I’m fairly certain Dyrk Ashton is the nicest guy in the fantasy genre. I met him last year at a convention and he handed me a signed copy of Paternus. I graciously accepted, knowing full well it would be a while before I managed to get around to reading it. And now I have, and by the gods I wish it hadn’t taken me so damned long!

Paternus is pretty much about a war between the gods. I actually described it this way to my lass (who will be reading it soon!), and she asked “Which gods?” The answer to that question can only be “All of them!” Now before you start thinking you know how the events in this book will go down… Stop. You don’t. Dyrk plays with myths, legends, history, and scripture, and turns them all sideways. Then he somehow makes them fit together as though that were the plan all along.

It’s a slow start, there’s no doubt about that, but it doesn’t really feel slow. Dyrk does a wonderful job of making us care for the characters right from the get go. There’s an odd mix of perspectives as well, ranging from gods to humans to other things, and though some are more interesting than others, none of them are ever dull. And when the pace does pick it, it doesn’t let up. There’s action in this book that belongs in a Hollywood blockbuster.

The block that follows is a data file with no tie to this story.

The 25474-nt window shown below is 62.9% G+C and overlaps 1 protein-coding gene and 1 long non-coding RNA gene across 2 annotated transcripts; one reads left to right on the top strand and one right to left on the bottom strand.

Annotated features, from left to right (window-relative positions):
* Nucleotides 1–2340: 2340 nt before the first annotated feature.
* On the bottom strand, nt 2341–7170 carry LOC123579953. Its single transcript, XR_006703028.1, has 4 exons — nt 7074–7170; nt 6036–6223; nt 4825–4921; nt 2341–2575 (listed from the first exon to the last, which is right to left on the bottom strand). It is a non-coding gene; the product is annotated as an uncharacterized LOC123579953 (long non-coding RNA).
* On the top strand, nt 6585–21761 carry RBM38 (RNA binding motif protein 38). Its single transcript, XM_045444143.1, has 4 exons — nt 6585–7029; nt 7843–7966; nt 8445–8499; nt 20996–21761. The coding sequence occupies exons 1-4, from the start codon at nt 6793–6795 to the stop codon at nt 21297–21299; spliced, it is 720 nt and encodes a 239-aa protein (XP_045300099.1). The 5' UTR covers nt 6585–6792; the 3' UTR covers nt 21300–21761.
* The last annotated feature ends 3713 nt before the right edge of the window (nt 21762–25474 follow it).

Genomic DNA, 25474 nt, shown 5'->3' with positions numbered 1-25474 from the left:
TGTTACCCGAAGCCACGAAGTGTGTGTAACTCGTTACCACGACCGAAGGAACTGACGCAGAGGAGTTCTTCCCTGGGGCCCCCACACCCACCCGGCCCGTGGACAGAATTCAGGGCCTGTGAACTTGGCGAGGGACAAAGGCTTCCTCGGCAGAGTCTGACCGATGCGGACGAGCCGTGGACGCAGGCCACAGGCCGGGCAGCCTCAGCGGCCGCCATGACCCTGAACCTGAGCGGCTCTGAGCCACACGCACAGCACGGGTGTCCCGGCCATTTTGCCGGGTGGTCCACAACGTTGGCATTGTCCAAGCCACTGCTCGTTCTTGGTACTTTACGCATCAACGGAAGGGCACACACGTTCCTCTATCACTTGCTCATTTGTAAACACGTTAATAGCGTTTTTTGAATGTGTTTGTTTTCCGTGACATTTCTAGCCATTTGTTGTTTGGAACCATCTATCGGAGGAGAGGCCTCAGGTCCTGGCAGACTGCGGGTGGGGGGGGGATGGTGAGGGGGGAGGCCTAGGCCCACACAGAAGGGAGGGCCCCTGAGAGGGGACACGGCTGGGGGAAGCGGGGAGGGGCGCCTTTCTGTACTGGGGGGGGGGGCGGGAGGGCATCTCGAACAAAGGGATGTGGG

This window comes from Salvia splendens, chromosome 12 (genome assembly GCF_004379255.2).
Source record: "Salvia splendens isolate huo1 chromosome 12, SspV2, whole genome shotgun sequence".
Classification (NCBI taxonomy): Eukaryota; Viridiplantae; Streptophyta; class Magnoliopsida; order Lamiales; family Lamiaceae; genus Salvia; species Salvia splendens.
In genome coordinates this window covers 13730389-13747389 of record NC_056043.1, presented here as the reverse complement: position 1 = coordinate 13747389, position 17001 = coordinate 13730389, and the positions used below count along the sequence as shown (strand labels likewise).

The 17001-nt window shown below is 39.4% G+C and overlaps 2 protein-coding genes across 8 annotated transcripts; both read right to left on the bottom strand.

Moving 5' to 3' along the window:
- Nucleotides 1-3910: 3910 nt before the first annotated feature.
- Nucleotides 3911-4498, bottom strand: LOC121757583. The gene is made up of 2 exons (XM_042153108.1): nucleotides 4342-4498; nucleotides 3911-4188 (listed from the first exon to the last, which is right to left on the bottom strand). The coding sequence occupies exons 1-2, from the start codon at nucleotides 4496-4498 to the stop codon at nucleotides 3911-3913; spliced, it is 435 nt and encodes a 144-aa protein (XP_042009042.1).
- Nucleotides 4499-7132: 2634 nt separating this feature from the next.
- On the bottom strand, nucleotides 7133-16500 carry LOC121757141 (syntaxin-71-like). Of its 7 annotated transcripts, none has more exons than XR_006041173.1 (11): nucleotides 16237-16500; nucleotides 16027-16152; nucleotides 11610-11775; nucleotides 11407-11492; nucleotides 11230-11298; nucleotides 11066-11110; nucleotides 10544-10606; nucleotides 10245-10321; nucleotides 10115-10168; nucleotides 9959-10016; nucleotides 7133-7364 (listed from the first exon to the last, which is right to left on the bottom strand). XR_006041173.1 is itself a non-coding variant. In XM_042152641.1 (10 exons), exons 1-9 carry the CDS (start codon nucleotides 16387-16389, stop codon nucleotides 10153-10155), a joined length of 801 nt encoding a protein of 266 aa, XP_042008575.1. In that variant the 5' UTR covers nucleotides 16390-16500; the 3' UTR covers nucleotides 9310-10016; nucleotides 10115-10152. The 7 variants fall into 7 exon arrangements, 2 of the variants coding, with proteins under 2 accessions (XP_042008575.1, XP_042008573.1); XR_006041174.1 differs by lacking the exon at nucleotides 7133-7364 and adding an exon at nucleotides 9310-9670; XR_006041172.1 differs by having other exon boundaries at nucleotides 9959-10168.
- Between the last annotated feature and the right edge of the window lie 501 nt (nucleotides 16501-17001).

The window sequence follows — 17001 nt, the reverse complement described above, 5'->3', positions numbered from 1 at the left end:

But I usually reserve my 5 stars for books that are truly special. Books that add something to the genre, or change the game in some way. And that is exactly why Paternus is getting all 5 of those stars from me. It’s not about characters that I just can’t stop reading. It’s not about a plot that twists and turns its way into a pretzel. Paternus is getting 5 stars because of the style in which it is written.

The book feels like some sort of unholy cross between a novel and a screenplay. It’s written in present tense, littered with exposition, and riddled with info dumps. And I don’t hesitate to say that in the hands of 90% of the authors out there, it would be an unreadable mess. But somehow Dyrk manages to make it work. And not just work, but work so well that it flows beautifully. There were times I didn’t even realise I’d just read a blatant info dump until I finished a chapter and thought back on it. The narrative truly sucks you in and doesn’t let you come up for air until it’s finished with you.

So Paternus gets a glorious 5 stars from me. It’s a compelling story, with a sideways twist on the war of the gods, and it’s told in a fashion that is unique within the genre.